Mar 31, 2016

Spring at last

Praise the Lord, 9½x7" watercolor
Spring has finally arrived in all her glory and it feels great to get out again and paint. I had vowed at one time only to share my plein air watercolors on this blog, but because I am doing more and more oils, both in and out of the studio, I have less time for watercolors. It didn’t take long Sunday to run over to First Presbyterian Church here in Goldsboro to paint the church with the cross visitors had so beautifully decorated. The really brightly colored flowers are azaleas. Cool temperatures on Sunday kept them from wilting.

Jan 13, 2016

à peindre à l'intérieur

Garden Supply honey display, 9x7" watercolor
I wish there was a better French term for painting inside. Plein air is, of course, the term for painting outdoors, but painting indoors in French is peindre à l'intérieur, not a term that easily rolls off the tongue.
Regardless, it was a wonderful escape yesterday to paint with several of the members of Paint NC, a group of plein air painters living mostly in the area in North Carolina know as the Triangle. The paint out was at Garden Supply Company in Cary, NC. Finding we could choose to paint inside or out, was all I needed to hear to convince me to go. What a shopping mecca inside that store, so full of the quaint and unusual.

Jan 1, 2016

Happy New Year

First Presbyterian, Charlotte, 9½x7" watercolor
I’ve decided to turn over a new leaf this year, so I put kale on my shopping list. I also have more plein air painting on my list. In spite of the mild December weather here in North Carolina, a full docket of painting commissions allowed me time to paint outside only once. Above is the small watercolor I did in Charlotte in mid-December after I had delivered some artwork to a customer who attends this church. First Presbyterian has its own parking lot, so, in spite of a Panthers game that day, parking was a non-issue in downtown Charlotte.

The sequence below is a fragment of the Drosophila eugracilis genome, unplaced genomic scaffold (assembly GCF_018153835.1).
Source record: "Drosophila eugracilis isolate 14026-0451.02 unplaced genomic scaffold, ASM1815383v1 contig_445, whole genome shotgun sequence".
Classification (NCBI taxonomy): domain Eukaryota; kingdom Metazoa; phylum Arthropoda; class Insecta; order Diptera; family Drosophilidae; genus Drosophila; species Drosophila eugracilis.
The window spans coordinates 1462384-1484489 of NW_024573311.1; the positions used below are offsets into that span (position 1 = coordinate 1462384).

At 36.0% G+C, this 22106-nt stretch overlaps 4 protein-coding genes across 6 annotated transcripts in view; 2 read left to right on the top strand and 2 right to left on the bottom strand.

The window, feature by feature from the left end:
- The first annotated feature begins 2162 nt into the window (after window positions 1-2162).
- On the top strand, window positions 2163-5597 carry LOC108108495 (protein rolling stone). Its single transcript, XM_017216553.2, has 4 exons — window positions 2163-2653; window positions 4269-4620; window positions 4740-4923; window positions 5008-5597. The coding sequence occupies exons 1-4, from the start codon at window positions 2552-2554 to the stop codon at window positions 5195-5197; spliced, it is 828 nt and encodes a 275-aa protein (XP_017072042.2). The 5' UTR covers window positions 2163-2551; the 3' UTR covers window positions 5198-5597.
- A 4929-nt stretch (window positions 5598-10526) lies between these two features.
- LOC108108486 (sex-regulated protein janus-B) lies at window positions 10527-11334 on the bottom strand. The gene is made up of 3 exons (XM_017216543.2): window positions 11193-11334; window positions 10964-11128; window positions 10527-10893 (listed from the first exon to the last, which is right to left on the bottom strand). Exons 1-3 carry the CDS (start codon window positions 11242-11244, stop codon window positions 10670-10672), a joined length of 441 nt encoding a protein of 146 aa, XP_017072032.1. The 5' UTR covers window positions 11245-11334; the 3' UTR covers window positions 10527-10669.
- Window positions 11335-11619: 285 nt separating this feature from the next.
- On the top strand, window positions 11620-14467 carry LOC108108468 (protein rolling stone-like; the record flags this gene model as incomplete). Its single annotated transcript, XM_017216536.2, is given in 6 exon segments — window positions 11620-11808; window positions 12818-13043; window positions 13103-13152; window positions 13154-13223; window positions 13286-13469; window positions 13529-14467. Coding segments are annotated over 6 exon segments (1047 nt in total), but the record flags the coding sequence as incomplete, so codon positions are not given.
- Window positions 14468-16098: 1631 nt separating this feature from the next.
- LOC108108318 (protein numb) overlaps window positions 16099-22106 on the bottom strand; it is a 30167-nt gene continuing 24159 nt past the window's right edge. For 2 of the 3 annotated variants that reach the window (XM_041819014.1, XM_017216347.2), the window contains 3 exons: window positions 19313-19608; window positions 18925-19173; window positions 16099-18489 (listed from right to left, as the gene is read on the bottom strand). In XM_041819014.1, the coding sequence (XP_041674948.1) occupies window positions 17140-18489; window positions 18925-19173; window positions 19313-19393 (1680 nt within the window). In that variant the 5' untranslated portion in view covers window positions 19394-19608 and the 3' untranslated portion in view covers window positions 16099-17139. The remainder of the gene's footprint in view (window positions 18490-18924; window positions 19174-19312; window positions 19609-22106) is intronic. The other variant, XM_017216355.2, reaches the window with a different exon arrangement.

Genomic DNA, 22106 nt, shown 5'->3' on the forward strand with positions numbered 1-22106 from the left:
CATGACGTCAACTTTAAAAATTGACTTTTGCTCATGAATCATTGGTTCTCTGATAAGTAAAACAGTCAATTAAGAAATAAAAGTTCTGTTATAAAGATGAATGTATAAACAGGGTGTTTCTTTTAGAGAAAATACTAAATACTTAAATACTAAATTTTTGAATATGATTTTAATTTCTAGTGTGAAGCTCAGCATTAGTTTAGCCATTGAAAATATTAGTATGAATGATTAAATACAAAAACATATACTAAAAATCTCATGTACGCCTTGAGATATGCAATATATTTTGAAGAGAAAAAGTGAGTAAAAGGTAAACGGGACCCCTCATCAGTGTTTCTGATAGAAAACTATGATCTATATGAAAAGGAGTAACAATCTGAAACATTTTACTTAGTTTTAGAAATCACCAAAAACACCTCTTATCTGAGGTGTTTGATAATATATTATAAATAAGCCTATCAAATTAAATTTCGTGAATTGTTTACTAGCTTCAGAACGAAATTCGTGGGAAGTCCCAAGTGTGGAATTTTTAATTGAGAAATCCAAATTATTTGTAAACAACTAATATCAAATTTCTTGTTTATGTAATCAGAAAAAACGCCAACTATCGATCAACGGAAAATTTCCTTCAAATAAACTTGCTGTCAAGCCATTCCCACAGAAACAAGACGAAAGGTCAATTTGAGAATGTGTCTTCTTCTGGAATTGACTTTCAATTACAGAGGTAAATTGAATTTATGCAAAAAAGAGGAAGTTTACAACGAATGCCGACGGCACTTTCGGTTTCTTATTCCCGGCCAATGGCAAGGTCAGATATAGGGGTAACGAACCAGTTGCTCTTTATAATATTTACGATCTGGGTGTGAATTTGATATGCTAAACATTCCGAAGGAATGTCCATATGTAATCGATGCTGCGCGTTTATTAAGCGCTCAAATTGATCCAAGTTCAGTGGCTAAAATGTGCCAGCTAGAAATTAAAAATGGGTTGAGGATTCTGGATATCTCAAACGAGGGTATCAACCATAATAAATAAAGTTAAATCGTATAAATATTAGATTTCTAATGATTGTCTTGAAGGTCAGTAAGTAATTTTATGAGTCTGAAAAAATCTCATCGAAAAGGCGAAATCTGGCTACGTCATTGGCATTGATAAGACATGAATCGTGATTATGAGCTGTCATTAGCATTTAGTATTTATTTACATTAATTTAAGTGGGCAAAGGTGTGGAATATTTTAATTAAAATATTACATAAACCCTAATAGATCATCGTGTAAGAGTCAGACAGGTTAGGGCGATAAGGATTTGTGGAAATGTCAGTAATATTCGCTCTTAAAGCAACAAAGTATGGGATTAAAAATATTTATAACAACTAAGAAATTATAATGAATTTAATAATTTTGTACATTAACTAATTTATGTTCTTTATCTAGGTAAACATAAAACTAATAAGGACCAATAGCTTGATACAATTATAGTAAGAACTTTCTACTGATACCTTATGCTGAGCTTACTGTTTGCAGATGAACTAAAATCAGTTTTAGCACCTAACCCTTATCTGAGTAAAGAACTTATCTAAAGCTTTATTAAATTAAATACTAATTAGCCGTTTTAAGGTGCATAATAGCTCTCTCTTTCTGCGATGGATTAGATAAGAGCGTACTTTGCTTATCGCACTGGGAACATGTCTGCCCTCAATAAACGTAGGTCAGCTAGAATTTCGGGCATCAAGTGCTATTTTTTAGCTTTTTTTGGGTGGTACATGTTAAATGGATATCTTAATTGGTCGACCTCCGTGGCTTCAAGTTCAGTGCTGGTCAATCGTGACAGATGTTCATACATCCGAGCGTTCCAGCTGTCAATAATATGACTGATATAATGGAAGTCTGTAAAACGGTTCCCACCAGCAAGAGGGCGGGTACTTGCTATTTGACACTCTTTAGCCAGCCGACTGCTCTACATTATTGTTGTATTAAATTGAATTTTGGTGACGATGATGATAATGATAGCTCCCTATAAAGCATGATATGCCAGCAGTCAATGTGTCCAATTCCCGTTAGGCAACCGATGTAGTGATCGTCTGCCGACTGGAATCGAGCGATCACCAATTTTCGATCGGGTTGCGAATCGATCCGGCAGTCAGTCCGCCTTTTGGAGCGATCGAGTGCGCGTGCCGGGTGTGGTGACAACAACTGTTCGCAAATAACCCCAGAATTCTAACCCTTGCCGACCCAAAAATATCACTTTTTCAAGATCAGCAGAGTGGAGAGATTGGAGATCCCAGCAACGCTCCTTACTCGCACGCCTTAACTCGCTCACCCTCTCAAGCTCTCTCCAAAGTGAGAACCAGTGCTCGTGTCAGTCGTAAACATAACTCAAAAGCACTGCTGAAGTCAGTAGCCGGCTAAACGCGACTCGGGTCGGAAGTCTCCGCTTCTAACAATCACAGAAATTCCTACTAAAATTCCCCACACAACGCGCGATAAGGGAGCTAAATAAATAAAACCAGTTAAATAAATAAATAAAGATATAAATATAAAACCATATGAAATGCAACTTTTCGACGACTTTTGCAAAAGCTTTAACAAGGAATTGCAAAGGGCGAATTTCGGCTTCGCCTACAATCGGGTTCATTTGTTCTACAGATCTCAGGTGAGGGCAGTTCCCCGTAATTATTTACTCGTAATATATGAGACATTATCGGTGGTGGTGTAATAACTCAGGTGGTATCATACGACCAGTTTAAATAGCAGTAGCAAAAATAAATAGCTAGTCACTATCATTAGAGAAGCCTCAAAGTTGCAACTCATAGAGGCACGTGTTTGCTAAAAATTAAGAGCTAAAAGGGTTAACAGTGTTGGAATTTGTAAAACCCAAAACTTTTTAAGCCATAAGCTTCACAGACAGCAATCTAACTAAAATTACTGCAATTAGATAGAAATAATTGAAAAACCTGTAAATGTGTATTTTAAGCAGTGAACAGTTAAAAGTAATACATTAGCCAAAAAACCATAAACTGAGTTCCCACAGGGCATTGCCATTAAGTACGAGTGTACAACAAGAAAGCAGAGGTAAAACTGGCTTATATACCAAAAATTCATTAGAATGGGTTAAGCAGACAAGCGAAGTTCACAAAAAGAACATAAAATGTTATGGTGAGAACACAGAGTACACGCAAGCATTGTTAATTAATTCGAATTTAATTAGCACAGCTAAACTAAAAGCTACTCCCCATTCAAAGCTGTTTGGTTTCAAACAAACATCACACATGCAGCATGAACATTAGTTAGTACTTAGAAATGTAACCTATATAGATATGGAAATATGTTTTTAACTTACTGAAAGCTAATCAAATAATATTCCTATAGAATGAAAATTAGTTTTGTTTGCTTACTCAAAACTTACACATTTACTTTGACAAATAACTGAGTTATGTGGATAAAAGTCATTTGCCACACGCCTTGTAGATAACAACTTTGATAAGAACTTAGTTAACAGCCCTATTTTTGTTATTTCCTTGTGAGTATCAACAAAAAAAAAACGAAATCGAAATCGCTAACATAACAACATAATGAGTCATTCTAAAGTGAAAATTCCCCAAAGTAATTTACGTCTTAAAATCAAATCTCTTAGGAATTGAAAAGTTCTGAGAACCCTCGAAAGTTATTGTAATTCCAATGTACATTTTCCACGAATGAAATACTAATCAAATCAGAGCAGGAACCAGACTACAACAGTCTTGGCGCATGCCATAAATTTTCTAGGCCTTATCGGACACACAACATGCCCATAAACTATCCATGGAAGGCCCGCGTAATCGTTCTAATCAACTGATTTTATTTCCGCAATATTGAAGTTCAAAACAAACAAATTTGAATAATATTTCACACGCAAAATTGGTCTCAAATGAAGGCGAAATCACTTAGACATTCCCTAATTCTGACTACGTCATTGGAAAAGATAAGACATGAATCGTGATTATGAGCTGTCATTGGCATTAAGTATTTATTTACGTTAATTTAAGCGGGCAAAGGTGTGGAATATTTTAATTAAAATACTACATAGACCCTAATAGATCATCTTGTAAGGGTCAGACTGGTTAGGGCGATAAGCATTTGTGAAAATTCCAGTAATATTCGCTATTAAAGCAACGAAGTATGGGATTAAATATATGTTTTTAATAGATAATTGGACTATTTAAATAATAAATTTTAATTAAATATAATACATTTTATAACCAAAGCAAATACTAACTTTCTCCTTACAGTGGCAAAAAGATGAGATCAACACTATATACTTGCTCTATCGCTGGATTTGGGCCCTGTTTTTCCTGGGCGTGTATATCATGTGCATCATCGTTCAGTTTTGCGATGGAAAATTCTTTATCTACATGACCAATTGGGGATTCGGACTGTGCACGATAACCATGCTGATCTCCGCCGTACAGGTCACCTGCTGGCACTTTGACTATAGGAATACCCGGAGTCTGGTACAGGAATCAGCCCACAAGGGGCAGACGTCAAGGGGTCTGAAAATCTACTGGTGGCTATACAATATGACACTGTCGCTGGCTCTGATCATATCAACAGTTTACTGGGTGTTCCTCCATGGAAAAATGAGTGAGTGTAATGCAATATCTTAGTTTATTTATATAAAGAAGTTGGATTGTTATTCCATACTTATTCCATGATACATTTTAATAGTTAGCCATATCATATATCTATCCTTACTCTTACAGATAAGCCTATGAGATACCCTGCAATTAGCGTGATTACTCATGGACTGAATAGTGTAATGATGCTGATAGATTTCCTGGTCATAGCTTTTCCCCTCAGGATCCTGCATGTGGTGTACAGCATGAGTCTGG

Oct 1, 2014

Double Vision: Kinston and beyond opening reception October 2

Tomorrow evening from 6-8pm there will be a meet-the-artist reception at the Community Council for the Arts in Kinston, North Carolina for Double Vision: Kinston and beyond,  the third of artist Robert Rigsby’s and my Double Vision exhibitions. This show will include sixty-four pairs of paintings Robert and I have done, mostly while plein air painting side by side.

Sep 28, 2014

Once in a lifetime

Rm 36 at JH Adams Inn, approx. 7x10" watercolor
Last week I participated in Peidmont Plein Air 2014, an inaugural juried paint out in High Point, North Carolina that went on for four days. The first night, I stayed up and painted my room at JH Adams Inn. Having been generously treated to dinner at the five-star Hampton’s Restaurant, by fellow plein air painters Jim Carson and Sandi Botstein; then landing in this lavish room, Talking Heads’ “Once in a Lifetime” 80’s lyrics went through my head. “How did I get here?,” I had to ask myself.

Aug 27, 2014

Creative crashing

Elizabeth’s studio, 7x10" watercolor
One of the benefits of being an artist, and of being single, is all the hospitality that is extended from friends by way of overnight accommodations. I have had more than one friend say, “Think of this as your home away from home.” I could not afford to do all the travel I do if it weren’t for the kind generosity of friends who offer me a place to stay when I am in their neck of the woods. Here is the studio of artist Elizabeth Healey whose husband/partner Duffy and I met earlier this year. They share a house with their two wonderful kids, Thiesen and Liliana.

Jul 10, 2014

Nags Head

Something Fishy, 7x9" watercolor
I made a final trip over to Nags Head to paint this gift shop called Something Fishy. My watercolor style, often referred to as whimsical, lends itself well to all things funky. It makes sense in a town called Nags Head that one would find some whimsy. I haven’t heard this story in years, but my understanding is Nags Head got its name because in days of old, when pirates roamed the shores, they would tie a lantern to the head of a nag (old horse). They would then walk the horse up the tall sound dunes that can be found in the area. Ships at sea, thinking they were spotting a lighthouse, would come crashing into the shores, only to be robbed of their bounties. Now, I’m going to check Wikipedia to see if I got this right. Not too far off, btw.